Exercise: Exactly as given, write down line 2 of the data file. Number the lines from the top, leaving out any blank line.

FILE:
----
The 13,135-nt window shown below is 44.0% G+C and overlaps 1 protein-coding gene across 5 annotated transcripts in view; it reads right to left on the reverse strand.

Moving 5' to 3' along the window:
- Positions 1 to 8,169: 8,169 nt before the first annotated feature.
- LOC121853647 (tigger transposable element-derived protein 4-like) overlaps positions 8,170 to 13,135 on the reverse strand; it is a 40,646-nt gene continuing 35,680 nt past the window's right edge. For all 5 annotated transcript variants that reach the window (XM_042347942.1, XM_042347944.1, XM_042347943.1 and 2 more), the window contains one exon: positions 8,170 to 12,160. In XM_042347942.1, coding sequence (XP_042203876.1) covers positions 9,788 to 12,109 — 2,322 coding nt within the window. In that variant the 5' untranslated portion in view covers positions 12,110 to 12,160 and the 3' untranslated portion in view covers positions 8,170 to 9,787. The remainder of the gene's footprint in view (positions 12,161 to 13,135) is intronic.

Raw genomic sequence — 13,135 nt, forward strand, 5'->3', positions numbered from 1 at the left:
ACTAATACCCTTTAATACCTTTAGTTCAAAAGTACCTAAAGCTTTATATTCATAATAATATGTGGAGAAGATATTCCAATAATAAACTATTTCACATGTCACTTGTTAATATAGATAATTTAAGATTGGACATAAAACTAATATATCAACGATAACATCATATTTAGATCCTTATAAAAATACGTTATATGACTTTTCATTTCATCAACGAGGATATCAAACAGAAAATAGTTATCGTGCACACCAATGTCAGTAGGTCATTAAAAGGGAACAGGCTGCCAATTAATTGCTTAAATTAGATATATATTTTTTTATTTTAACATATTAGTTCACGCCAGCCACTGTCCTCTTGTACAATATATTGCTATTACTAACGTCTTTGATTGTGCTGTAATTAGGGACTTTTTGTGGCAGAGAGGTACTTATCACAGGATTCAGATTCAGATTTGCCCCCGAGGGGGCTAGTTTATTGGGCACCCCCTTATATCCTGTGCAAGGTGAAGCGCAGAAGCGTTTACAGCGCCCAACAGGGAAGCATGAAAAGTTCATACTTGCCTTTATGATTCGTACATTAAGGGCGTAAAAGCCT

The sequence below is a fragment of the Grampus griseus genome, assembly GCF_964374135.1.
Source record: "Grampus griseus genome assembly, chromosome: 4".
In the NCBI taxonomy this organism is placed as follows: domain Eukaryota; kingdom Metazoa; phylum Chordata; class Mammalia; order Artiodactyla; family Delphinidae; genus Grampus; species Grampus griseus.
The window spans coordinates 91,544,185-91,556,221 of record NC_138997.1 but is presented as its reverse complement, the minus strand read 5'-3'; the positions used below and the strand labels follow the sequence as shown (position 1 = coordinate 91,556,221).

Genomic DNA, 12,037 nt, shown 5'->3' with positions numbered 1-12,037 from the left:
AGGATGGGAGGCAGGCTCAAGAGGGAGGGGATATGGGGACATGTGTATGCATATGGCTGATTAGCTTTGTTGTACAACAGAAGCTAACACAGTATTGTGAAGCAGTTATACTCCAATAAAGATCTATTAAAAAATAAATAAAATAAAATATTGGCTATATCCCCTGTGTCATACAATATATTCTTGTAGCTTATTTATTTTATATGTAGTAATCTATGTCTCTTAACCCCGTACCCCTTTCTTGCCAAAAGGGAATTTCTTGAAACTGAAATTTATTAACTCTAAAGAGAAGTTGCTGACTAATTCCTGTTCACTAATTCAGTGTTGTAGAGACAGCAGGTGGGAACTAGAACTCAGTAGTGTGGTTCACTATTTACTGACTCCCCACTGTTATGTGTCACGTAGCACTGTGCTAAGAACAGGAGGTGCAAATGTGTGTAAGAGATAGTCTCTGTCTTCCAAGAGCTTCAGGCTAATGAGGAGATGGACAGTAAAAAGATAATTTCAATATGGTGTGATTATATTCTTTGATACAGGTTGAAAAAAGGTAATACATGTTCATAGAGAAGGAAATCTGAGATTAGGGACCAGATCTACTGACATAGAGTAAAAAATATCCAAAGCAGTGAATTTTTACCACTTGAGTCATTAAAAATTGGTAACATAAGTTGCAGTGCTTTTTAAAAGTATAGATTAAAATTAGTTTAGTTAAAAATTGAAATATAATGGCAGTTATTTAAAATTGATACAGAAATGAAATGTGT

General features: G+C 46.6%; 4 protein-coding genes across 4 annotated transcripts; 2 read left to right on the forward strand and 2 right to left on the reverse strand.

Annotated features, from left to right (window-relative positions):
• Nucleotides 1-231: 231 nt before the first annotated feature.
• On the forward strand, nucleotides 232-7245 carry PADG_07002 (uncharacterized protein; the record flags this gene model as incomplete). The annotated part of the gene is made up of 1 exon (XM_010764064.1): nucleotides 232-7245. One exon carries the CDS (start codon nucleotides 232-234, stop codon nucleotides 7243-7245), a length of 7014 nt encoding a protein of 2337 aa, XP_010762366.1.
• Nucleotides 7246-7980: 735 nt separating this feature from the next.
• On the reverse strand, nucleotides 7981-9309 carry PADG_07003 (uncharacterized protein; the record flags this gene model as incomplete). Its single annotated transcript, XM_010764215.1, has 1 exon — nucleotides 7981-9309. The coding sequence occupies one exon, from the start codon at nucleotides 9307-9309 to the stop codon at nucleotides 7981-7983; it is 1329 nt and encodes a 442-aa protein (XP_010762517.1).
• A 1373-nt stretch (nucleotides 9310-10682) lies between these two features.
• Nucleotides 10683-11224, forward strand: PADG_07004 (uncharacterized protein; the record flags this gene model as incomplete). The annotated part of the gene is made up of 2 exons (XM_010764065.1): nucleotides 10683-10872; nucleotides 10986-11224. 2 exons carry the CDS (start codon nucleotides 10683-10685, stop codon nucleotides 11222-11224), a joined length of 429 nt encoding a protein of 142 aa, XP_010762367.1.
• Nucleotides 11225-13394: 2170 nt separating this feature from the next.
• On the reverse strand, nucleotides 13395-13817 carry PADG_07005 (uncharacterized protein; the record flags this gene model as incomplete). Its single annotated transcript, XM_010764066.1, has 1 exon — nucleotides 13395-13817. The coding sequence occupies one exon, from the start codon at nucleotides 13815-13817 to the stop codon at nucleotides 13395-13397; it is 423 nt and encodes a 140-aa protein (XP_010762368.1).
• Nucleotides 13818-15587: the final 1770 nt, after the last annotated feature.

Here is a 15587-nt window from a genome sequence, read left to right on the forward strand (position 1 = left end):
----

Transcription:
Moving 5' to 3' along the window: